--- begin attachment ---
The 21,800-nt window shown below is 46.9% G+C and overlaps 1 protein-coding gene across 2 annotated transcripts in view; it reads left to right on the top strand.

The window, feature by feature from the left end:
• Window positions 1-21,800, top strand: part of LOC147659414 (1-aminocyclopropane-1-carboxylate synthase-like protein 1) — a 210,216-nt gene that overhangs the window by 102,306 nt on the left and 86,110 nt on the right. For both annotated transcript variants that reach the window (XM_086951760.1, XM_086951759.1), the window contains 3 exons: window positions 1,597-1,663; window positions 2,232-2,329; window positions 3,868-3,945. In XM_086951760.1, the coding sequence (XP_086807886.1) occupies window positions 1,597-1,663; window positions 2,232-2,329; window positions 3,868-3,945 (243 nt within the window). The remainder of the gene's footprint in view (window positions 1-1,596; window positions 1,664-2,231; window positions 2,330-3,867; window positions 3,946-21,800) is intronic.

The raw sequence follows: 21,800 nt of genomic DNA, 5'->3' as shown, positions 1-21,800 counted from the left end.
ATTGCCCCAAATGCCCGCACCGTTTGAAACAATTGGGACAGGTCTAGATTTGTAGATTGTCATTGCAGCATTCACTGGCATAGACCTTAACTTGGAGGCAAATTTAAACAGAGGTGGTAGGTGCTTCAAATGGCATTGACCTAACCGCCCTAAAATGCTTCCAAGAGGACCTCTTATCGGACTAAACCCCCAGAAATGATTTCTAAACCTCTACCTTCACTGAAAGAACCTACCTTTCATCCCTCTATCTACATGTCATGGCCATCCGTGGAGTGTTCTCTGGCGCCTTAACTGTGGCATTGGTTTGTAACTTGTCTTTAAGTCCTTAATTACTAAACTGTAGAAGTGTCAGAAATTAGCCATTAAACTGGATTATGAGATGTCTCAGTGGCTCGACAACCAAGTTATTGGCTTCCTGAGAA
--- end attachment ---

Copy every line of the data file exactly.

The 21,800-nt window shown below is 46.9% G+C and overlaps 1 protein-coding gene across 2 annotated transcripts in view; it reads left to right on the top strand.

The window, feature by feature from the left end:
• Window positions 1-21,800, top strand: part of LOC147659414 (1-aminocyclopropane-1-carboxylate synthase-like protein 1) — a 210,216-nt gene that overhangs the window by 102,306 nt on the left and 86,110 nt on the right. For both annotated transcript variants that reach the window (XM_086951760.1, XM_086951759.1), the window contains 3 exons: window positions 1,597-1,663; window positions 2,232-2,329; window positions 3,868-3,945. In XM_086951760.1, the coding sequence (XP_086807886.1) occupies window positions 1,597-1,663; window positions 2,232-2,329; window positions 3,868-3,945 (243 nt within the window). The remainder of the gene's footprint in view (window positions 1-1,596; window positions 1,664-2,231; window positions 2,330-3,867; window positions 3,946-21,800) is intronic.

The raw sequence follows: 21,800 nt of genomic DNA, 5'->3' as shown, positions 1-21,800 counted from the left end.
ATTGCCCCAAATGCCCGCACCGTTTGAAACAATTGGGACAGGTCTAGATTTGTAGATTGTCATTGCAGCATTCACTGGCATAGACCTTAACTTGGAGGCAAATTTAAACAGAGGTGGTAGGTGCTTCAAATGGCATTGACCTAACCGCCCTAAAATGCTTCCAAGAGGACCTCTTATCGGACTAAACCCCCAGAAATGATTTCTAAACCTCTACCTTCACTGAAAGAACCTACCTTTCATCCCTCTATCTACATGTCATGGCCATCCGTGGAGTGTTCTCTGGCGCCTTAACTGTGGCATTGGTTTGTAACTTGTCTTTAAGTCCTTAATTACTAAACTGTAGAAGTGTCAGAAATTAGCCATTAAACTGGATTATGAGATGTCTCAGTGGCTCGACAACCAAGTTATTGGCTTCCTGAGAA